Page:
Maciste all’inferno

Maciste all’inferno

In any case, there are simply too many films in the festival to see everything, or even representative samples from each program. It was never lost on me that picking one film over another could mean missing my final opportunity to see something ever again (in a theatrical setting, at least). There were spotlights on Indian films from the Fifties, Germaine Dulac, Polish New Wave Cinemascope films, and films from the Ottoman Empire from 1896 to 1914, and I didn’t see any of them. One strong program was the spotlight on Italian director Riccardo Freda. Averse to both comedy and postwar neorealism, Freda directed popular films across genres including melodrama, horror, period piece, and adventure. My favorites included Theodora, Slave Empress (53), a sword-and-sandal epic about a slave girl who ends up marrying the emperor; the historical melodrama Beatrice Cenci (56); and Maciste all’inferno (62), an entry that finds the recurring Hercules-like hero happening upon a 19th-century-style witch-burning frenzy (why not?).

Another strand of interest was “Cinema at War Against Hitler,” an international selection of films produced during Nazi rule as well as a pair of postwar films. James Hogan’s The Strange Death of Adolf Hitler (43) depicts a Viennese man with a talent for impersonations who is forced to become a double for Hitler. The man’s death is faked and he’s branded a traitor, leading his wife to seek revenge for what has become of her family. John Farrow’s The Hitler Gang (44) might best be described as a Classics Illustrated–style life of Hitler (played by Robert Watson), featuring all the major players and incidents from the Führer’s rise to power including the eager-to-please, ever-frustrated Rudolf Hess (Victor Varconi). The extremely rare Hitler’s Reign of Terror (34) is more intriguing for its backstory than as a finished film, but makes for a fascinating document nonetheless. In 1933, Cornelius Vanderbilt Jr. traveled throughout Europe with two cameraman to interview heads of state including the newly elected Chancellor of Germany. The film is comprised of interviews, newsreel footage, and reenactments, one of which depicts Vanderbilt pressing Hitler with the question “And what about the Jews?” When the German ambassador at the time protested its release, the film was pulled from distribution, but it was re-released in 1939 with some I-told-you-so additions by Vanderbilt.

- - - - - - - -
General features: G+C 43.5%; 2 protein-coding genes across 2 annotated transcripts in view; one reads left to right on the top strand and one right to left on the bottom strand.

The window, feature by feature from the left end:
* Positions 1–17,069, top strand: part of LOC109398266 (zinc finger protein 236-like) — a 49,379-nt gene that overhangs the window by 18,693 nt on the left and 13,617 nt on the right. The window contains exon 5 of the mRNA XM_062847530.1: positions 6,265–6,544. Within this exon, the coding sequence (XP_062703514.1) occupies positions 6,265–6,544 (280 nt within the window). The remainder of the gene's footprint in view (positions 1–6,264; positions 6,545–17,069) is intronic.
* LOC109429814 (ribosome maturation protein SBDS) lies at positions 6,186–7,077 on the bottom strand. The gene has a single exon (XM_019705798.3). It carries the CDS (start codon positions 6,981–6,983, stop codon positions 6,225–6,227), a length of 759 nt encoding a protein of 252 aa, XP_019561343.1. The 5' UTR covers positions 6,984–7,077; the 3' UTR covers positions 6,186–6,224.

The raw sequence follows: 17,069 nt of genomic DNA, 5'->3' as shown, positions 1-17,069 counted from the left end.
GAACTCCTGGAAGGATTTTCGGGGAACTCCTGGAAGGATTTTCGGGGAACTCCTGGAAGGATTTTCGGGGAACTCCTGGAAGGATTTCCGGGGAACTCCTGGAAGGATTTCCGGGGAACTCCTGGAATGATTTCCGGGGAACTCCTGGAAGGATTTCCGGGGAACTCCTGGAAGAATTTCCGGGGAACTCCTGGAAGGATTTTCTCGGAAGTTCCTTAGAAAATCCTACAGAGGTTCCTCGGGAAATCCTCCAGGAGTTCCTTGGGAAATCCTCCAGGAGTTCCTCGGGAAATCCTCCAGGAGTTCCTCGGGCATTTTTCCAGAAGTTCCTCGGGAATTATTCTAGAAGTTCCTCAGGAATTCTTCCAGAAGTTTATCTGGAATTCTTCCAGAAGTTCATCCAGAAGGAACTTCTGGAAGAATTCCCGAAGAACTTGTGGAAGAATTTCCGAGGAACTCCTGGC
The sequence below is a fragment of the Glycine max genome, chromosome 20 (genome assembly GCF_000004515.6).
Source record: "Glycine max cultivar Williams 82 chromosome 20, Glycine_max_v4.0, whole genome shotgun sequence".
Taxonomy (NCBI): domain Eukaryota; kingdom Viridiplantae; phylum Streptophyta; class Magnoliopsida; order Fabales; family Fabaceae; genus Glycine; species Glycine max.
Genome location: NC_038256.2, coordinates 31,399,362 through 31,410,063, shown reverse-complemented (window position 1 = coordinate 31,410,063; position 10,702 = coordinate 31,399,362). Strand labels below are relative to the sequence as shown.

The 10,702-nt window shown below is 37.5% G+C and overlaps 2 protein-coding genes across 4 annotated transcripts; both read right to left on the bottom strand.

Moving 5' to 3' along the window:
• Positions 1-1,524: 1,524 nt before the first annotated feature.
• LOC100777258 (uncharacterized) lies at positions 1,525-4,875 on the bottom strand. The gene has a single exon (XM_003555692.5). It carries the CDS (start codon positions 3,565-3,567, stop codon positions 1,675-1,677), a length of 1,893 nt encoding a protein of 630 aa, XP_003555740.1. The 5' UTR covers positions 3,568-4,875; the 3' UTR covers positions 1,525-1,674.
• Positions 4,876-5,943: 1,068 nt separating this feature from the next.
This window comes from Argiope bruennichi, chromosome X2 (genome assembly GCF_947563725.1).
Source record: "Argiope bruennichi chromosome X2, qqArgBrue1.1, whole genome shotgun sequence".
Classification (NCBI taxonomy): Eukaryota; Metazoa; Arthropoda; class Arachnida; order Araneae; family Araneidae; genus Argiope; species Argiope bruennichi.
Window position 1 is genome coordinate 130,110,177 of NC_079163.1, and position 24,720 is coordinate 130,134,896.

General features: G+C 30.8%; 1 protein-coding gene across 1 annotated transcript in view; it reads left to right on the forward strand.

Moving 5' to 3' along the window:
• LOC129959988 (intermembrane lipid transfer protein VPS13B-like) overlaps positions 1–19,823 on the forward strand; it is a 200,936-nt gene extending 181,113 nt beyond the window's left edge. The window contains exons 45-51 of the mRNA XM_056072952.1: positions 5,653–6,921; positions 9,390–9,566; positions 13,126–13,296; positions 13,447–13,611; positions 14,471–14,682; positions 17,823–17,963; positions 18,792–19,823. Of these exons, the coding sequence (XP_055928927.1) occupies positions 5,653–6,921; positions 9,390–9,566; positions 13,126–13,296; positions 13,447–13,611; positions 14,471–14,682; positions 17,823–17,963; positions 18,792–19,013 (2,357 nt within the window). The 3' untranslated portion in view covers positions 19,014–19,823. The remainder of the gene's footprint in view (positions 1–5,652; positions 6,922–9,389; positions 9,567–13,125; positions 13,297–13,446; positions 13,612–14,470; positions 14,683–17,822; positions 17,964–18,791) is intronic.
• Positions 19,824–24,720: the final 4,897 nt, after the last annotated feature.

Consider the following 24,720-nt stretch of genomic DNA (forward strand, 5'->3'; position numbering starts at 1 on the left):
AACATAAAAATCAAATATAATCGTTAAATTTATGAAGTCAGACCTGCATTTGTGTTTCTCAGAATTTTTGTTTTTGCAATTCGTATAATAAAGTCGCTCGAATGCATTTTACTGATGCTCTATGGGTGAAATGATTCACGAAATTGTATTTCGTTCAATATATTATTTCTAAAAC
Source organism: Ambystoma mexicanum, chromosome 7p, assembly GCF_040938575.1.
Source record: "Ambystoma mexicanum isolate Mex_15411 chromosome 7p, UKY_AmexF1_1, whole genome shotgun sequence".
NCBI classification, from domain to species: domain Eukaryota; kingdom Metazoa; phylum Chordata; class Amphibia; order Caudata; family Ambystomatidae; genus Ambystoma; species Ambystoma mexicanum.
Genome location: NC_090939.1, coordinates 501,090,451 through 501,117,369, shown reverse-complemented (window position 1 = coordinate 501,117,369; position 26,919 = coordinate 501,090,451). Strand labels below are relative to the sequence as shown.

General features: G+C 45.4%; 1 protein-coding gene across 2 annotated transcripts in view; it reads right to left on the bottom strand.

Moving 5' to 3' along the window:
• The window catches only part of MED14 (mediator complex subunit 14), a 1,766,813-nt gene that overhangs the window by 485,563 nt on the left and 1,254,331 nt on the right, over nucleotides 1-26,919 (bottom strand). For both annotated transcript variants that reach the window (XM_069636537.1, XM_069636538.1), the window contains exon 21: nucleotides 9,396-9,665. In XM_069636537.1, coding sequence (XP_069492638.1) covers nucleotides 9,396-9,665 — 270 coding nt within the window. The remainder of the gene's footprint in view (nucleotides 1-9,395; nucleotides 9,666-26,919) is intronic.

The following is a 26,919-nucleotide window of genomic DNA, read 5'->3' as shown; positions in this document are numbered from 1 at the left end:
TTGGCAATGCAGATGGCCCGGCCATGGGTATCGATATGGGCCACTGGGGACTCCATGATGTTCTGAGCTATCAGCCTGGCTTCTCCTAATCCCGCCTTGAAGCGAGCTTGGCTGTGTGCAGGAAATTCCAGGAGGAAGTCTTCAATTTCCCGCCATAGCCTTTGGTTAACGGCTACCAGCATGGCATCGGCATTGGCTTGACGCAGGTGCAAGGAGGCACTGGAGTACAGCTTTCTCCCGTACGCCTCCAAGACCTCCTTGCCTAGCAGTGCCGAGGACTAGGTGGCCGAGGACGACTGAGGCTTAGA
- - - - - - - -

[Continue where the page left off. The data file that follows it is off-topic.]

Morgen Beginnt das Leben

Life Begins Tomorrow

I saw only one film in the festival’s retrospective of German director Werner Hochbaum, Life Begins Tomorrow (33), which emerged as the consensus favorite among his films. The story follows the release of a man from prison, the series of events that prevents his wife from picking him up, and the mistrust that follows. It echoes moments of silent-era Fritz Lang as well as Walter Ruttmann’s Berlin: Symphony of a City and Paul Fejos’s Lonesome, and anticipates much of the cinema of Jean Grémillon.